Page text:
First, you choose the area of interest of either math, reading, literacy or adult learning. Then you explore the factors that may create barriers to the learning for example in Literacy 4-6 Examples are Literacy, Cognition, Social and Emotional Learning and Student Background.

 If you know Syntax is a barrier by clicking on it unpacks the factor.

Once you understand the factor, you click on Strategies, and the framework has various research-based strategies for the factor.

The framework is not specifically for New Zealand; however, I see value in this, especially for teacher PLG's as part of an inquiry to include in the Learn if they are looking for new strategies to support learners and the connections between the factors.

The framework also supports teachers of learners with Autism, ADHD, Dyslexia, Deaf/Hard of Hearing by identifying what strategies would support.

If Universal Design for Learning is new to you or you wish to inquire further into it Smita Worah a professional development consultant from SERC has created this Padlet - Introduction to Universal Design for Learning

Made with Padlet

The following notes come directly from the slideshow today and are the work of the educators below and others. Even though this is talking about distance learning there are strong links to online learning when using Google Sites as part of classroom practice.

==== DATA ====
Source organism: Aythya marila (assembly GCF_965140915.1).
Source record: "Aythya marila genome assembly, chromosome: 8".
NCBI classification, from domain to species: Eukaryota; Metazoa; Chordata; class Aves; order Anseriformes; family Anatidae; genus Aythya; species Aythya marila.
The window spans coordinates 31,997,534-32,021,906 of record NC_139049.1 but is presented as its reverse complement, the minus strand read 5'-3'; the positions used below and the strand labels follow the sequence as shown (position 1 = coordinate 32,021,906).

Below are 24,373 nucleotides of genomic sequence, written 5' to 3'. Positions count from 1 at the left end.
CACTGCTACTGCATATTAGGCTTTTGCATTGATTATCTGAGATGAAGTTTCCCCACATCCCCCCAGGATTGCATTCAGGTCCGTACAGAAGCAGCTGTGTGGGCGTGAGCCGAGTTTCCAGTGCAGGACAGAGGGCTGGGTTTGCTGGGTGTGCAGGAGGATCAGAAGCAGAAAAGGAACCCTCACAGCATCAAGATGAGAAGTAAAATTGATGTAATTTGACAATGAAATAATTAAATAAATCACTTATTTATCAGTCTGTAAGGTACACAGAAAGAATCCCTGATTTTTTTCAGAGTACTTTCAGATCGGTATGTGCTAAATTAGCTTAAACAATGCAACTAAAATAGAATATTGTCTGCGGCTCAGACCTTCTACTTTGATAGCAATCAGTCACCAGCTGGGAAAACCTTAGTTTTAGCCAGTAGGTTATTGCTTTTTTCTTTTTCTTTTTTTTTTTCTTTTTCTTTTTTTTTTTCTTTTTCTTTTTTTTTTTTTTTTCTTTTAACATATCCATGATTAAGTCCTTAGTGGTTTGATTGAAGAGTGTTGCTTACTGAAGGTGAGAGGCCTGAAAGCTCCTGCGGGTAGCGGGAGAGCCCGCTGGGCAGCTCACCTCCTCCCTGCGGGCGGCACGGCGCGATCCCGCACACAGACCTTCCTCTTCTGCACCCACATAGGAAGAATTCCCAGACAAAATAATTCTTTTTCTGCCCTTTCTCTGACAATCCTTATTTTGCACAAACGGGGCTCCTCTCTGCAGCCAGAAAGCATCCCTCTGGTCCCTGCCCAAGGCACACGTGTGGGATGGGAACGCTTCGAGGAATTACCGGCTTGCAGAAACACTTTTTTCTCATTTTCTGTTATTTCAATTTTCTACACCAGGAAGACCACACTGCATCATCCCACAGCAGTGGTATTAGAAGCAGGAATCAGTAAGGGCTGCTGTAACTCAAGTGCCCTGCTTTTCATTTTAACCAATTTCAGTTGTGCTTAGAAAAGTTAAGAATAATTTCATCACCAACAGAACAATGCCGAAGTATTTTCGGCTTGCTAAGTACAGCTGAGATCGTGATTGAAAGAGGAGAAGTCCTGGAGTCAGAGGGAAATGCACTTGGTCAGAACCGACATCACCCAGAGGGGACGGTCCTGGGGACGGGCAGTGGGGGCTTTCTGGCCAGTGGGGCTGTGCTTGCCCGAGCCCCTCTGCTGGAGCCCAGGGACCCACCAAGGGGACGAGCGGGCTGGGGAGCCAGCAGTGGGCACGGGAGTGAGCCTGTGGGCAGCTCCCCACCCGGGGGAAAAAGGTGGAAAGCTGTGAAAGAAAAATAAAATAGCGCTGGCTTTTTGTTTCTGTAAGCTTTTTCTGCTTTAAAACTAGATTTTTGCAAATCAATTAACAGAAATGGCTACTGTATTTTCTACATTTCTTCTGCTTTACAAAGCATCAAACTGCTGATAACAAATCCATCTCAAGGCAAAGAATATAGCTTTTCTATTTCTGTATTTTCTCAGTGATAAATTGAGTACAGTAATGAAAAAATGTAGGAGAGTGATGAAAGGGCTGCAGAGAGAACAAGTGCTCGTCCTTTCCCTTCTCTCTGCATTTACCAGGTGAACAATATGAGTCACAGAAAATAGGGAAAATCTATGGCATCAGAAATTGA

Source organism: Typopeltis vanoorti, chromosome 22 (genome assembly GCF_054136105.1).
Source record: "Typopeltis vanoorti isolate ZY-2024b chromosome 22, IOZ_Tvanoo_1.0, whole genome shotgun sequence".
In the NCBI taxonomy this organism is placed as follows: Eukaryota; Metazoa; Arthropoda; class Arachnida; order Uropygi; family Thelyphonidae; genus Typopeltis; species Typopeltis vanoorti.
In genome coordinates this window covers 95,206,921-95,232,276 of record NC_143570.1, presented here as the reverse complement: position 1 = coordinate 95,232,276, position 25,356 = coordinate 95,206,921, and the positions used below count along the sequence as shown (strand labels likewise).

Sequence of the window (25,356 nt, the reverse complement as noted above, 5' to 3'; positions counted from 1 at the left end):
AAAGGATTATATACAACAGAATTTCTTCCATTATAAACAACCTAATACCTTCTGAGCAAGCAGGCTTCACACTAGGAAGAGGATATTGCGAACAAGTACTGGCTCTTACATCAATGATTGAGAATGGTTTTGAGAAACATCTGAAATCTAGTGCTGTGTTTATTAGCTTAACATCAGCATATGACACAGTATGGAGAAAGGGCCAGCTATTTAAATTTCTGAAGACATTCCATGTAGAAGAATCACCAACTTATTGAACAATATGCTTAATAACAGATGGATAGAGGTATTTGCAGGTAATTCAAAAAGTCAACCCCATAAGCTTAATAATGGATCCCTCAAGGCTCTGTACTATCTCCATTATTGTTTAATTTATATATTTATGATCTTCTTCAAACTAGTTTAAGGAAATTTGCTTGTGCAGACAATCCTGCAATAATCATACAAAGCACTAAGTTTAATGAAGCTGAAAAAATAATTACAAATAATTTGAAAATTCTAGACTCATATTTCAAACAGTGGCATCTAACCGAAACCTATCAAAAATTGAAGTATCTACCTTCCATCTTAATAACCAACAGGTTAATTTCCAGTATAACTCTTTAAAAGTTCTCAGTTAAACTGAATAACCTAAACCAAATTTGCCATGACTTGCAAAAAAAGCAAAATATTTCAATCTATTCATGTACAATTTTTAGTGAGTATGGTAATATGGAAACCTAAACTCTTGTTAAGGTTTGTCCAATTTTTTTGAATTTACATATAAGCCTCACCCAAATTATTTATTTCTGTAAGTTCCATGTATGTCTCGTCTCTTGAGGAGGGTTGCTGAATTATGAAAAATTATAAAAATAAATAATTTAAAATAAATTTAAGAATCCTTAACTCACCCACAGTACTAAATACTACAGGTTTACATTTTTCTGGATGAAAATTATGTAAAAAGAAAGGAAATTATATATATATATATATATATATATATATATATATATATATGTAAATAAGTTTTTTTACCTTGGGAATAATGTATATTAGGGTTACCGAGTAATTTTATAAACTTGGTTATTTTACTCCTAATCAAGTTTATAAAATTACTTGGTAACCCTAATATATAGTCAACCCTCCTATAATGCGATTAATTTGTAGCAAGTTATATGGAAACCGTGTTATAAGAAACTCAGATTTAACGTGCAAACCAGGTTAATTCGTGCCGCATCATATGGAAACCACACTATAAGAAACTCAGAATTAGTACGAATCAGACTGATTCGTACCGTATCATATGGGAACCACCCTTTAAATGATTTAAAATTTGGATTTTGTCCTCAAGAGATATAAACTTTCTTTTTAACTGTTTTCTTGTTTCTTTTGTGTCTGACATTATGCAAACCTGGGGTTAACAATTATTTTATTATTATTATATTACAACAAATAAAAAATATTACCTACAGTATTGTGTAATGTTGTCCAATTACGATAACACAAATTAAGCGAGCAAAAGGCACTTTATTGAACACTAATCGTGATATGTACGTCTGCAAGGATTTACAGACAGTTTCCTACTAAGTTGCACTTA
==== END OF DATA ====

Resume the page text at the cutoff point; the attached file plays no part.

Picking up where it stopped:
Distance learning: 6 UDL best practices for online learning

Examining Barriers to Find Solutions Summary (click the link above to unpack each point)

  1. Explicitly teach expectations and engagement. 
  2. Allow for asynchronous learning. 
  3. Assign note-takers or provide guided notes with a summary of key ideas.
  4. Make materials accessible. 
  5. Embrace your students as teachers.
  6. Actively build a supportive community.
Watching a lesson via video rather than experiencing it in the classroom can make it difficult for students to: 
  • focus
  • feel connected 
  • process information 
  • identify key ideas
Video is a challenging medium of learning for many students. Students have varied skills and
comfort levels with technology for distance learning.

Examining Barriers to Find Solutions Summary (click the link above to unpack each point)
  1. Feeling Anxious About Being on Camera 
  2. Staying Focused
  3. Keeping Up With the Lesson
  4. Managing Sensory Information 
  5. Remembering Key Points

UDL solution: Explicitly teach expectations and engagement

  • Co-create expectations with students.